Action 2.4: Support Rainforest Aboriginal People to uphold and strengthen their primary substantive rights and their custodial relationships between their peoples and customary landscapes

The issue to be addressed

The Wet Tropics World Heritage Protection and Management Act 1993 acknowledges the significant contribution that Rainforest Aboriginal People make to the future management of the cultural and natural values within the Wet Tropics of Queensland World Heritage Area, particularly through joint management agreements. Cooperative management currently occurs across 46.9% of the World Heritage Area through Indigenous land use agreements and cooperative management agreements. Indigenous Protected Areas have been declared across 29.2% of the World Heritage Area. Land tenure resolution negotiations have commenced in some parts of the World Heritage Area (i.e. north of the Daintree River) providing an opportunity for joint management of national parks within the Eastern Kuku Yalanji estate. Limited progress has been made in establishing formal cooperative management arrangements in the central Wet Tropics (includes the Atherton Tableland) and further resources and support are required, in particular to support Indigenous ranger groups, country-based planning and land management activities.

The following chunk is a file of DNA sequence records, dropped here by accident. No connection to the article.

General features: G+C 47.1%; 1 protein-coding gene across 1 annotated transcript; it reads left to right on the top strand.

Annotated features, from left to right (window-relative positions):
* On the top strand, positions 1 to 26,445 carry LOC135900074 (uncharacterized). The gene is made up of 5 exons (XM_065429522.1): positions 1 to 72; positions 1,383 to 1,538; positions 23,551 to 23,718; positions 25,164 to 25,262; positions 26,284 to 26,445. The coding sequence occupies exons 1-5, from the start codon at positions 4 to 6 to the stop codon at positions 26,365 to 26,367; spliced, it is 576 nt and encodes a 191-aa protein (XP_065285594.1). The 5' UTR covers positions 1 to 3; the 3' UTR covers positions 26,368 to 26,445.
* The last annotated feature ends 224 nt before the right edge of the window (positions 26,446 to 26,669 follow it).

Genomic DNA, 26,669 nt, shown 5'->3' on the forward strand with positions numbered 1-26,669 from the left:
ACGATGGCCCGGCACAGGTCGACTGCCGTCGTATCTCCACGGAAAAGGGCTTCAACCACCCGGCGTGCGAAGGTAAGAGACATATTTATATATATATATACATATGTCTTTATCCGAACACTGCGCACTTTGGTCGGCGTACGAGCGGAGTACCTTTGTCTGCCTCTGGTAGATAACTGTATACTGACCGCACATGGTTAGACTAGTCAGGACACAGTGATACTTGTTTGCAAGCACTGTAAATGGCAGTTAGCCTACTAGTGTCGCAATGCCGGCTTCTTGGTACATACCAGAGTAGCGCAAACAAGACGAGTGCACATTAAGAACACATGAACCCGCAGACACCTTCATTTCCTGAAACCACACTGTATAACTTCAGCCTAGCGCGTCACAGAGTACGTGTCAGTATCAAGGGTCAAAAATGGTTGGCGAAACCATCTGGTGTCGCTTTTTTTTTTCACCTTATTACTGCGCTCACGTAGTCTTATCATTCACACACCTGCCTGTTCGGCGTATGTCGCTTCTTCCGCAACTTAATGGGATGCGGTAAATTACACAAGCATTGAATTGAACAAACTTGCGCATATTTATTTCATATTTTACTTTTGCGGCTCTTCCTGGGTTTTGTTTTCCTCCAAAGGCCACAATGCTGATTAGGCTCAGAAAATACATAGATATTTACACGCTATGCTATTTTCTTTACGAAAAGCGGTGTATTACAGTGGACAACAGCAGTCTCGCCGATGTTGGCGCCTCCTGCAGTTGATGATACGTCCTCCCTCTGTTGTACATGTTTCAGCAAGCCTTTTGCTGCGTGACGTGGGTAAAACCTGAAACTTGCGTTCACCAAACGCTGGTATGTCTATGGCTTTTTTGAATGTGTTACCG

Action we will take

The Authority will:

  • support Traditional Owner-led cultural and natural resource management initiatives (e.g. joint management, sole management or other management models)
  • embrace Rainforest Aboriginal tradition and contribution to the management of the World Heritage Area (e.g. through accessing country, permitting processes, cooperative management agreements, cultural heritage management plans, master plans, other Traditional Owner management plans, and employment opportunities within the Authority)
  • support programs, including through grants, to enhance knowledge, fulfil cultural responsibilities to country, and improve Rainforest Aboriginal People’s capacity to manage cultural and natural values on their traditional country (e.g. collaborate on clan-based planning and mapping)
  • promote Rainforest Aboriginal People’s achievements in the management of the World Heritage Area through culturally appropriate communications (e.g. Rainforest Aboriginal News).

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